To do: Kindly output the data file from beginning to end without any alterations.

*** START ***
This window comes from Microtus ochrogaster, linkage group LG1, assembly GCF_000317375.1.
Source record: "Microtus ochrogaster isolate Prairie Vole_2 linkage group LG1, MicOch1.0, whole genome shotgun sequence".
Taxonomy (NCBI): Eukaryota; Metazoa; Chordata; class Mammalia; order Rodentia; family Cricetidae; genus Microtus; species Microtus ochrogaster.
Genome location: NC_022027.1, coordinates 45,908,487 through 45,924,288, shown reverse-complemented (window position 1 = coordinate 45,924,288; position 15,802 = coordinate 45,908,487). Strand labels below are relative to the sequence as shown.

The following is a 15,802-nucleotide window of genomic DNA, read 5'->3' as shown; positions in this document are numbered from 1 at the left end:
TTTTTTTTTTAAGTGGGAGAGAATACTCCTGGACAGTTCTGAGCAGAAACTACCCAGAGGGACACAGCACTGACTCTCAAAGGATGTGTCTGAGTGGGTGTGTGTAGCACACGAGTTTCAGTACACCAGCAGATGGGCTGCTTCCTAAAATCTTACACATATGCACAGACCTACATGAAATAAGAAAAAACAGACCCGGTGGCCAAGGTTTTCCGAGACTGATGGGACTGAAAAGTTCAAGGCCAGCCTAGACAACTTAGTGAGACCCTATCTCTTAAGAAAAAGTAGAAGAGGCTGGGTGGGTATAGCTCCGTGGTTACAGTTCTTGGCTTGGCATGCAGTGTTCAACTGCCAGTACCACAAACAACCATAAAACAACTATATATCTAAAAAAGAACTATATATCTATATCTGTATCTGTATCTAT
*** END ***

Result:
This window comes from Microtus ochrogaster, linkage group LG1, assembly GCF_000317375.1.
Source record: "Microtus ochrogaster isolate Prairie Vole_2 linkage group LG1, MicOch1.0, whole genome shotgun sequence".
Taxonomy (NCBI): Eukaryota; Metazoa; Chordata; class Mammalia; order Rodentia; family Cricetidae; genus Microtus; species Microtus ochrogaster.
Genome location: NC_022027.1, coordinates 45,908,487 through 45,924,288, shown reverse-complemented (window position 1 = coordinate 45,924,288; position 15,802 = coordinate 45,908,487). Strand labels below are relative to the sequence as shown.

The following is a 15,802-nucleotide window of genomic DNA, read 5'->3' as shown; positions in this document are numbered from 1 at the left end:
TTTTTTTTTTAAGTGGGAGAGAATACTCCTGGACAGTTCTGAGCAGAAACTACCCAGAGGGACACAGCACTGACTCTCAAAGGATGTGTCTGAGTGGGTGTGTGTAGCACACGAGTTTCAGTACACCAGCAGATGGGCTGCTTCCTAAAATCTTACACATATGCACAGACCTACATGAAATAAGAAAAAACAGACCCGGTGGCCAAGGTTTTCCGAGACTGATGGGACTGAAAAGTTCAAGGCCAGCCTAGACAACTTAGTGAGACCCTATCTCTTAAGAAAAAGTAGAAGAGGCTGGGTGGGTATAGCTCCGTGGTTACAGTTCTTGGCTTGGCATGCAGTGTTCAACTGCCAGTACCACAAACAACCATAAAACAACTATATATCTAAAAAAGAACTATATATCTATATCTGTATCTGTATCTAT